Please use this identifier to cite or link to this item: http://hdl.handle.net/10397/91398
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dc.contributorSchool of Nursing-
dc.creatorKwok, SWH-
dc.creatorVadde, SK-
dc.creatorWang, G-
dc.date.accessioned2021-11-03T06:53:19Z-
dc.date.available2021-11-03T06:53:19Z-
dc.identifier.issn1439-4456-
dc.identifier.urihttp://hdl.handle.net/10397/91398-
dc.language.isoenen_US
dc.publisherJMIR Publications, Inc.en_US
dc.rights© Stephen Wai Hang Kwok, Sai Kumar Vadde, Guanjin Wang. Originally published in the Journal of Medical Internet Research (https://www.jmir.org), 19.05.2021. This is an open-access article distributed under the terms of the Creative Commons Attribution License (https://creativecommons.org/licenses/by/4.0/), which permits unrestricted use, distribution, and reproduction in any medium, provided the original work, first published in the Journal of Medical Internet Research, is properly cited. The complete bibliographic information, a link to the original publication on https://www.jmir.org/, as well as this copyright and license information must be included.en_US
dc.rightsThe following publication Kwok, S. W. H., Vadde, S. K., & Wang, G. (2021). Tweet topics and sentiments relating to COVID-19 vaccination among Australian Twitter users: Machine learning analysis. Journal of medical Internet research, 23(5), e26953 is available at https://doi.org/10.2196/26953en_US
dc.subjectCOVID-19en_US
dc.subjectInfodemicen_US
dc.subjectInfodemiologyen_US
dc.subjectInfoveillanceen_US
dc.subjectLatent Dirichlet allocationen_US
dc.subjectMachine learningen_US
dc.subjectNatural language processingen_US
dc.subjectPublic sentimentsen_US
dc.subjectPublic topicsen_US
dc.subjectSocial listeningen_US
dc.subjectSocial mediaen_US
dc.subjectTwitteren_US
dc.subjectVaccinationen_US
dc.titleTweet topics and sentiments relating to COVID-19 vaccination among Australian twitter users : machine learning analysisen_US
dc.typeJournal/Magazine Articleen_US
dc.identifier.volume23-
dc.identifier.issue5-
dc.identifier.doi10.2196/26953-
dcterms.abstractBackground: COVID-19 is one of the greatest threats to human beings in terms of health care, economy, and society in recent history. Up to this moment, there have been no signs of remission, and there is no proven effective cure. Vaccination is the primary biomedical preventive measure against the novel coronavirus. However, public bias or sentiments, as reflected on social media, may have a significant impact on the progression toward achieving herd immunity.-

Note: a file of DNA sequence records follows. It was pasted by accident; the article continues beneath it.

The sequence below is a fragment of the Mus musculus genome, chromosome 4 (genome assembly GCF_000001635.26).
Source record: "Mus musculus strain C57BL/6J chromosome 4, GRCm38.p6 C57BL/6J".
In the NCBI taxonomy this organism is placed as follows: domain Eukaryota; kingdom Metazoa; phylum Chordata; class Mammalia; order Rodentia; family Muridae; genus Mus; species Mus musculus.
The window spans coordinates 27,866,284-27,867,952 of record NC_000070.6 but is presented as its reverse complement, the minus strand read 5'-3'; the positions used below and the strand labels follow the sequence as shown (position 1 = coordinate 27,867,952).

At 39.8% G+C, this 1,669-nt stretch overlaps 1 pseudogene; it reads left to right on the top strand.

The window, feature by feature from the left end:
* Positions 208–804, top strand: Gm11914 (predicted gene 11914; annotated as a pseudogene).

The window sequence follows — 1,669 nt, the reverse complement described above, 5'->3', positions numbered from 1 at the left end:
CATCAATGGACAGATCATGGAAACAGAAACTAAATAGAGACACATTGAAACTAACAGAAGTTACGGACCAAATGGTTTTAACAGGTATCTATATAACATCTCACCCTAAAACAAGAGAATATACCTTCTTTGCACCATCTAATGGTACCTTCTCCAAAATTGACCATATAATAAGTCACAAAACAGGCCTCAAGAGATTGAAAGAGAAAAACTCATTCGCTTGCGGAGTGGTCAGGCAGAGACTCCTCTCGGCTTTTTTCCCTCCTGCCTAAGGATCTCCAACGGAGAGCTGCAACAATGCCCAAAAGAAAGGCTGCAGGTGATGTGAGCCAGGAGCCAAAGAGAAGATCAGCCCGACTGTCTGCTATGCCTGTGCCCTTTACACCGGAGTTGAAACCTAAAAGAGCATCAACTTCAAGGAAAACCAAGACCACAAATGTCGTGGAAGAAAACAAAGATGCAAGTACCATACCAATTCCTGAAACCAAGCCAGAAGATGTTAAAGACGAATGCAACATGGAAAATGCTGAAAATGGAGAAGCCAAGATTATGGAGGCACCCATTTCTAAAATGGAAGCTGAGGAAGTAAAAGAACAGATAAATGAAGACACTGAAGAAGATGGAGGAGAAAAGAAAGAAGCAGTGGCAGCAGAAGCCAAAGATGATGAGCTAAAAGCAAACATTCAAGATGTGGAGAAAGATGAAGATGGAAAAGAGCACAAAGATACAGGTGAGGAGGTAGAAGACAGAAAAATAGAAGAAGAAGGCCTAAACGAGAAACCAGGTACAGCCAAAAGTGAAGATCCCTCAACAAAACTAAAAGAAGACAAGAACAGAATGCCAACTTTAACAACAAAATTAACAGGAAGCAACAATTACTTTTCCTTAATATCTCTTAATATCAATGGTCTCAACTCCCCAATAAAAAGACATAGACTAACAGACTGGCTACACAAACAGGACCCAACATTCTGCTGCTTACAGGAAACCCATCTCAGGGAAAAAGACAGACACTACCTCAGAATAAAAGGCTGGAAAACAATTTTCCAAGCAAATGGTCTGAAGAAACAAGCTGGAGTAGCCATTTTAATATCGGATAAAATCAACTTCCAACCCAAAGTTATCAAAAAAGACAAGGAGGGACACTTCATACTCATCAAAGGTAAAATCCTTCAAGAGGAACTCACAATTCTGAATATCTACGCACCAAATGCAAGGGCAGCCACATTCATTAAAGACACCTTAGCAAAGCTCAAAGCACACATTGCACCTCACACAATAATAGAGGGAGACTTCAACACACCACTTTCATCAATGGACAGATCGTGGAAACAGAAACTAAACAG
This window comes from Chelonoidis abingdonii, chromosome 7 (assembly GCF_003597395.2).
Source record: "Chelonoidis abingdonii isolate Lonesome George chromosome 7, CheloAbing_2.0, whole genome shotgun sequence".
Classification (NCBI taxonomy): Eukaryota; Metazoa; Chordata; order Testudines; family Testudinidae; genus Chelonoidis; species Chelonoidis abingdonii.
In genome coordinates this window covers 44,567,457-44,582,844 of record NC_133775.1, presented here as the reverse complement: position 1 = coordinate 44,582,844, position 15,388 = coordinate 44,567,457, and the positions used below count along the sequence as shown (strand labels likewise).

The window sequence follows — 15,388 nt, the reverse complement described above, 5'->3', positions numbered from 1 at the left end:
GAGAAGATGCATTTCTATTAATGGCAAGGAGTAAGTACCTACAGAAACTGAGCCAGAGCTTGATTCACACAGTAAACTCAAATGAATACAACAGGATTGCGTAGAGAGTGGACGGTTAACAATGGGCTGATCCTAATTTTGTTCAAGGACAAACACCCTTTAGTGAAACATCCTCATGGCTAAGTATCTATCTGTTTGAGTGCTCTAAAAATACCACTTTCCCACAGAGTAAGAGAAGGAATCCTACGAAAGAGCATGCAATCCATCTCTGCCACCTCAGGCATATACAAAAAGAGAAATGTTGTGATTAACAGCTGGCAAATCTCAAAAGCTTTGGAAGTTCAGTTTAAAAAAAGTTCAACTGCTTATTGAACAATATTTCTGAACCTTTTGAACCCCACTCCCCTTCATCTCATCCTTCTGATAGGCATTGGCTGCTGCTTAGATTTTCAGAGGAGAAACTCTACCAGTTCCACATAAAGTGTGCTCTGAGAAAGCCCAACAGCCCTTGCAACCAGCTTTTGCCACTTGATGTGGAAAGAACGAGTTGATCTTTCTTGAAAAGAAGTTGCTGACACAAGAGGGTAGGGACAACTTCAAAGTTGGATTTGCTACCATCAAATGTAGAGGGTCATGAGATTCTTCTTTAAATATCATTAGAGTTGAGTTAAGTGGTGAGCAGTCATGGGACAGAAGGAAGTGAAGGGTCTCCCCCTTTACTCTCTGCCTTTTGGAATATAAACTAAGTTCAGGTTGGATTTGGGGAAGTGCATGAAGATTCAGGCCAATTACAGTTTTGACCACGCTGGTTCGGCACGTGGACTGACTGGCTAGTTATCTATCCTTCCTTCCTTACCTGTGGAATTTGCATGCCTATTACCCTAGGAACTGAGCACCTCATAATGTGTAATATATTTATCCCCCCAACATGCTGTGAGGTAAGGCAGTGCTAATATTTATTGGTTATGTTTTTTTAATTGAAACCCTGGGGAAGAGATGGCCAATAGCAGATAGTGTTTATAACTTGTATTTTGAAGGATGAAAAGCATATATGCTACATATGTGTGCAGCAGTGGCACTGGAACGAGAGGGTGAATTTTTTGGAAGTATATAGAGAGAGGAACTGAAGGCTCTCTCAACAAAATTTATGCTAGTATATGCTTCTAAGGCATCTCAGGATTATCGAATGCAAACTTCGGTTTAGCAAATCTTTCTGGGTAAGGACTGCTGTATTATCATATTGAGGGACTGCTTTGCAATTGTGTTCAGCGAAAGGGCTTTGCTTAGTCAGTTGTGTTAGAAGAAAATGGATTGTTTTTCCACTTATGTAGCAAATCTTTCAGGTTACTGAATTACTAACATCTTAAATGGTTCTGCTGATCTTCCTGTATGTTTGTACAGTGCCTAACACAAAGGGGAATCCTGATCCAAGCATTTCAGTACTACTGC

dcterms.abstractObjective: This study aimed to use machine learning methods to extract topics and sentiments relating to COVID-19 vaccination on Twitter.-
dcterms.abstractMethods: We collected 31,100 English tweets containing COVID-19 vaccine-related keywords between January and October 2020 from Australian Twitter users. Specifically, we analyzed tweets by visualizing high-frequency word clouds and correlations between word tokens. We built a latent Dirichlet allocation (LDA) topic model to identify commonly discussed topics in a large sample of tweets. We also performed sentiment analysis to understand the overall sentiments and emotions related to COVID-19 vaccination in Australia.-
dcterms.abstractResults: Our analysis identified 3 LDA topics: (1) attitudes toward COVID-19 and its vaccination, (2) advocating infection control measures against COVID-19, and (3) misconceptions and complaints about COVID-19 control. Nearly two-thirds of the sentiments of all tweets expressed a positive public opinion about the COVID-19 vaccine; around one-third were negative. Among the 8 basic emotions, trust and anticipation were the two prominent positive emotions observed in the tweets, while fear was the top negative emotion.-
dcterms.abstractConclusions: Our findings indicate that some Twitter users in Australia supported infection control measures against COVID-19 and refuted misinformation. However, those who underestimated the risks and severity of COVID-19 may have rationalized their position on COVID-19 vaccination with conspiracy theories. We also noticed that the level of positive sentiment among the public may not be sufficient to increase vaccination coverage to a level high enough to achieve vaccination-induced herd immunity. Governments should explore public opinion and sentiments toward COVID-19 and COVID-19 vaccination, and implement an effective vaccination promotion scheme in addition to supporting the development and clinical administration of COVID-19 vaccines.-
dcterms.accessRightsopen accessen_US
dcterms.bibliographicCitationJournal of medical Internet research, May 2021, v. 23, no. 5, e26953-
dcterms.isPartOfJournal of medical Internet research-
dcterms.issued2021-05-
dc.identifier.scopus2-s2.0-85106460869-
dc.identifier.pmid33886492-
dc.identifier.eissn1438-8871-
dc.identifier.artne26953-
dc.description.validate202110 bcvc-
dc.description.oaVersion of Recorden_US
dc.identifier.FolderNumberOA_Scopus/WOSen_US
dc.description.pubStatusPublisheden_US
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